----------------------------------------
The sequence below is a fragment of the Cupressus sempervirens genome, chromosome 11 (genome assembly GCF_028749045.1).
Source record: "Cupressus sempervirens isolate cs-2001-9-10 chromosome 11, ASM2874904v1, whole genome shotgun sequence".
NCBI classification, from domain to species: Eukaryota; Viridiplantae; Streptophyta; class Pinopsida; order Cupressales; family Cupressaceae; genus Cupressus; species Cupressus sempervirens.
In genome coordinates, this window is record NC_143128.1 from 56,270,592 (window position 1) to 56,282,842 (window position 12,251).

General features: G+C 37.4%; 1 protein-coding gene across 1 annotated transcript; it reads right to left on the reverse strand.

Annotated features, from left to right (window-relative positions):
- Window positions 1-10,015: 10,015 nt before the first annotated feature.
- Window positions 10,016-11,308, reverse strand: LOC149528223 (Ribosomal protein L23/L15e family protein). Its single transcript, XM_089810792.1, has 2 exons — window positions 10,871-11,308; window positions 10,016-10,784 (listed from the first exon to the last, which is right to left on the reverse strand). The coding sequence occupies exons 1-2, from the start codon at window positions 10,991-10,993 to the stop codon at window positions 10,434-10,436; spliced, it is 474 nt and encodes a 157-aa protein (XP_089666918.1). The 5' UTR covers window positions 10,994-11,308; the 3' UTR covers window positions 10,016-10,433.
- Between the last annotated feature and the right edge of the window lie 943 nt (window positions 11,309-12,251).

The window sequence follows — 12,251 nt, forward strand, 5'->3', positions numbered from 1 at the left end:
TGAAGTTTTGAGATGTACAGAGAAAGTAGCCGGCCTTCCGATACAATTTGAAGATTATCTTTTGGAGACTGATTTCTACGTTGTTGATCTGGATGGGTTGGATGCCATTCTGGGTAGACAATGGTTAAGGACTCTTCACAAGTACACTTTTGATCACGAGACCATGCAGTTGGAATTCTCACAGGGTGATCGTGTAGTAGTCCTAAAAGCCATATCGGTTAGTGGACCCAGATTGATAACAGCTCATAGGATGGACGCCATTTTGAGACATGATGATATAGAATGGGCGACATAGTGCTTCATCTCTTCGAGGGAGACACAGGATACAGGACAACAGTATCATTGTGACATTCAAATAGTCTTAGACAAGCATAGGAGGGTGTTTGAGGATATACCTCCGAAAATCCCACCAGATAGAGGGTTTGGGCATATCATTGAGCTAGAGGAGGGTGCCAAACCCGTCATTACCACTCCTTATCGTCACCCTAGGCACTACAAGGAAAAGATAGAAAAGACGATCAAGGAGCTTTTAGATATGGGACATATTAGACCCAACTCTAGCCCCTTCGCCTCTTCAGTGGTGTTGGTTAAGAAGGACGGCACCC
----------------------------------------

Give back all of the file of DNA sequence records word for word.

The sequence below is a fragment of the Cupressus sempervirens genome, chromosome 11 (genome assembly GCF_028749045.1).
Source record: "Cupressus sempervirens isolate cs-2001-9-10 chromosome 11, ASM2874904v1, whole genome shotgun sequence".
NCBI classification, from domain to species: Eukaryota; Viridiplantae; Streptophyta; class Pinopsida; order Cupressales; family Cupressaceae; genus Cupressus; species Cupressus sempervirens.
In genome coordinates, this window is record NC_143128.1 from 56,270,592 (window position 1) to 56,282,842 (window position 12,251).

General features: G+C 37.4%; 1 protein-coding gene across 1 annotated transcript; it reads right to left on the reverse strand.

Annotated features, from left to right (window-relative positions):
- Window positions 1-10,015: 10,015 nt before the first annotated feature.
- Window positions 10,016-11,308, reverse strand: LOC149528223 (Ribosomal protein L23/L15e family protein). Its single transcript, XM_089810792.1, has 2 exons — window positions 10,871-11,308; window positions 10,016-10,784 (listed from the first exon to the last, which is right to left on the reverse strand). The coding sequence occupies exons 1-2, from the start codon at window positions 10,991-10,993 to the stop codon at window positions 10,434-10,436; spliced, it is 474 nt and encodes a 157-aa protein (XP_089666918.1). The 5' UTR covers window positions 10,994-11,308; the 3' UTR covers window positions 10,016-10,433.
- Between the last annotated feature and the right edge of the window lie 943 nt (window positions 11,309-12,251).

The window sequence follows — 12,251 nt, forward strand, 5'->3', positions numbered from 1 at the left end:
TGAAGTTTTGAGATGTACAGAGAAAGTAGCCGGCCTTCCGATACAATTTGAAGATTATCTTTTGGAGACTGATTTCTACGTTGTTGATCTGGATGGGTTGGATGCCATTCTGGGTAGACAATGGTTAAGGACTCTTCACAAGTACACTTTTGATCACGAGACCATGCAGTTGGAATTCTCACAGGGTGATCGTGTAGTAGTCCTAAAAGCCATATCGGTTAGTGGACCCAGATTGATAACAGCTCATAGGATGGACGCCATTTTGAGACATGATGATATAGAATGGGCGACATAGTGCTTCATCTCTTCGAGGGAGACACAGGATACAGGACAACAGTATCATTGTGACATTCAAATAGTCTTAGACAAGCATAGGAGGGTGTTTGAGGATATACCTCCGAAAATCCCACCAGATAGAGGGTTTGGGCATATCATTGAGCTAGAGGAGGGTGCCAAACCCGTCATTACCACTCCTTATCGTCACCCTAGGCACTACAAGGAAAAGATAGAAAAGACGATCAAGGAGCTTTTAGATATGGGACATATTAGACCCAACTCTAGCCCCTTCGCCTCTTCAGTGGTGTTGGTTAAGAAGGACGGCACCC